Ever get that feeling that some members of your creative team just aren’t quite with the program? It is entirely likely. Sending out communications and messages that will reach your whole team can be somewhat tricky because of the differences in how people think.
Creatives sometimes tend to be a little more free-thinking and less-structured than some of their office counterparts. Research has shown that people who use more right brain functions, such as designers and creative thinkers, also respond to and process the same information differently than left-brain thinkers, who tend to be more organized and logic-oriented. (Some studies have even shown that the highest rates of dyslexia, which affects reading and comprehension, have been found in right-brain thinkers.) With just a few tweaks, you can more effectively get your message across to everyone.
1. Stay on Topic
Send out communications with a purpose. Determine what your message is and stick to it. Long memos or emails can be overwhelming to read when time is a concern or deadlines are approaching. Put together your message and set it aside for a while before hitting the “send” button. Come back and reread it. Edit closely. Get rid of all the extra information and keep the message on point (even if you save some information for a future memo).
2. Messages Should Have Hierarchy
Big words do seem more important. Use headlines and big words to stress important information. Structure emails and memos with two to three different font sizes to stress important points and make for easier reading. Use the largest size for the most important information and use more standard sizing for the body of the message. Be careful not to “over-design” your message. Going crazy with fonts and colors will only cause distractions.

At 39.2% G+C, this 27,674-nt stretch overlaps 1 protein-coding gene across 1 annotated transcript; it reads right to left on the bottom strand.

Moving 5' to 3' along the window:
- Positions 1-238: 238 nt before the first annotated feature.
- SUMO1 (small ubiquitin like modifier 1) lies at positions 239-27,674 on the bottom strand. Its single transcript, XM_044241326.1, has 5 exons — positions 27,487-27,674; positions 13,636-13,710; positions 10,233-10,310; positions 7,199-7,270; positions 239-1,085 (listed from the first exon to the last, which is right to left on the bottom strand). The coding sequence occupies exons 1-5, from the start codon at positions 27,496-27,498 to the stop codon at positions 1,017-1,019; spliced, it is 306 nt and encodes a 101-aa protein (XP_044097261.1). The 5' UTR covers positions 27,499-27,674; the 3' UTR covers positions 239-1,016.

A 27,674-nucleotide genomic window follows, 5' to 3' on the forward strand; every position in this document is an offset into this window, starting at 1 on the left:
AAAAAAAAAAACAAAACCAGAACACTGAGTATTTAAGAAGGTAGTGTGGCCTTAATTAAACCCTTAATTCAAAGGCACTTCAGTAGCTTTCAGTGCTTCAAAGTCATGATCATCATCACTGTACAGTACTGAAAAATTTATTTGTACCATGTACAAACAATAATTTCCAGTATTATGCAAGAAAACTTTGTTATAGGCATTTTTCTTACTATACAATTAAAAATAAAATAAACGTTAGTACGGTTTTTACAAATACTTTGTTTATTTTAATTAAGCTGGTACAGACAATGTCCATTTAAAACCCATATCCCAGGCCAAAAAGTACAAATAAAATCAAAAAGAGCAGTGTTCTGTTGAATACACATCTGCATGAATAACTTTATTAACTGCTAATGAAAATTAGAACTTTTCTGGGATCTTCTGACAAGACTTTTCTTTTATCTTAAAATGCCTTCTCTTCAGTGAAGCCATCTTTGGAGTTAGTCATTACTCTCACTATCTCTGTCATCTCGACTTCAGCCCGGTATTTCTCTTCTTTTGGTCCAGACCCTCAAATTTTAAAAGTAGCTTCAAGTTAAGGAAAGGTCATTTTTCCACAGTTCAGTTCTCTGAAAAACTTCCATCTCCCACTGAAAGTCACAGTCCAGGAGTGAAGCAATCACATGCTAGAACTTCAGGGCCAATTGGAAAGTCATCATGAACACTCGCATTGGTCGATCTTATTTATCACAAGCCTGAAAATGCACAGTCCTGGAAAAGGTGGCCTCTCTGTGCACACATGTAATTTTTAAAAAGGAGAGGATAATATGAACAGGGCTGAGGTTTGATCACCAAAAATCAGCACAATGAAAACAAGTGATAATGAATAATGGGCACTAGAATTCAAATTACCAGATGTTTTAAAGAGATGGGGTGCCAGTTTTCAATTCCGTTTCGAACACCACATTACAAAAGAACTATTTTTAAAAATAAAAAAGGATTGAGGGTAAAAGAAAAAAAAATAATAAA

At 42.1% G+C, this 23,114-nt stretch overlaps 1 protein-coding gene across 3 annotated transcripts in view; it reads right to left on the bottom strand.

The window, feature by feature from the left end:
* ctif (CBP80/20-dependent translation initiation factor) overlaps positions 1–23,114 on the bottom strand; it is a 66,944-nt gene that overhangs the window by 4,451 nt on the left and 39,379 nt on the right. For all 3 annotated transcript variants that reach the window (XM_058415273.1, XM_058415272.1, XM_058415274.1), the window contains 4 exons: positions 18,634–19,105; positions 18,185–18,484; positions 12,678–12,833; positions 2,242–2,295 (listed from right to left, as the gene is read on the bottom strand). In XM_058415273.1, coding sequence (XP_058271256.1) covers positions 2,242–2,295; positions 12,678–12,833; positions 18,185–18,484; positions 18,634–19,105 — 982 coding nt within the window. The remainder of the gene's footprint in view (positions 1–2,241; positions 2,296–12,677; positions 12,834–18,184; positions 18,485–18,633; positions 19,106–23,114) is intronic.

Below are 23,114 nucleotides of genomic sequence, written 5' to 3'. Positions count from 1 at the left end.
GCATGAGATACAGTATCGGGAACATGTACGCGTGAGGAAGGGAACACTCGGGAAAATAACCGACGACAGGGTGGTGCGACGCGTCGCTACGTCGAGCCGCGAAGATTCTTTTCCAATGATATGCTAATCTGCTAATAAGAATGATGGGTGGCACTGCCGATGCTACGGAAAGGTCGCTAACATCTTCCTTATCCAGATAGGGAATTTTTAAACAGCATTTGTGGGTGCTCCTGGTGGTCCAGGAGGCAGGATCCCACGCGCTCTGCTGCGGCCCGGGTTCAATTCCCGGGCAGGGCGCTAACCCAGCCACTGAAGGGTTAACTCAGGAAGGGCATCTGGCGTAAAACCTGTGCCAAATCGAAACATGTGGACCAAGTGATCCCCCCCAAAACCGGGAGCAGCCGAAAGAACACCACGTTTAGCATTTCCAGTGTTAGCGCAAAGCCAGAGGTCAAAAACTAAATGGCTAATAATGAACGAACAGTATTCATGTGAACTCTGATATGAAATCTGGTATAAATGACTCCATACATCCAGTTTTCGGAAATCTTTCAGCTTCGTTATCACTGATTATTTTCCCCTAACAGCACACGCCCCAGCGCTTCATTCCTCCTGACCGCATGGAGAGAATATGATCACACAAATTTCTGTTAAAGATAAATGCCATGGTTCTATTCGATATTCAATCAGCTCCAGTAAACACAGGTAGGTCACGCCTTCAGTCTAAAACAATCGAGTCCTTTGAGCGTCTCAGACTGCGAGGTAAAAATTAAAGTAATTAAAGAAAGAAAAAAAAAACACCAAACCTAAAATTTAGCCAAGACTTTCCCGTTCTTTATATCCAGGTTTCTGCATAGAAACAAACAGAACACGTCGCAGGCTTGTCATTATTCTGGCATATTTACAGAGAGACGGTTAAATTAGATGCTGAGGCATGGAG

3. Show, Rather than Tell
Provide examples of what you like and what you are looking for when detailing projects to the design group. Communication is about more than words; remember that when working with your visual thinkers. Show the idea. Send out links or attach images that help convey your message. Use visual examples in your writing to describe what you are looking for. Remind the designer of a project that you liked and how this project might use a similar (or vastly different) approach.
4. Keep it Short
Bullet points are one of the most effective ways to cover a lot of information in a digestible format. Don’t feel the need to write a manifesto; highlight necessary information and encourage feedback. Edit, edit, edit. If you can say it in 10 words, don’t use 30. Keep sentences short and to the point. Delivering too many messages at once can keep your point from being understood.
5. Watch the Jargon
In every business, there is a set of lingo that comes with the territory. But does the business lingo translate to the creative team? Avoid uncommon phrasing or too much inside talk when discussing projects or ideas. Remember members of your creative team may not have a background in your specific industry. Using common language and descriptions will help keep everyone communicating on the same page.
Business catch words such as “strategize,” “utilization” and “expedite” might work better as “plan,” “use” and “speed up.” Stay away from emoticons and casual phrasing as well. “OMG” or “LOL” in an email is likely to cause a serious round of eye rolls from the group and can take away from the seriousness of almost any message.
6. Don’t Assume Anything and Explain Specifics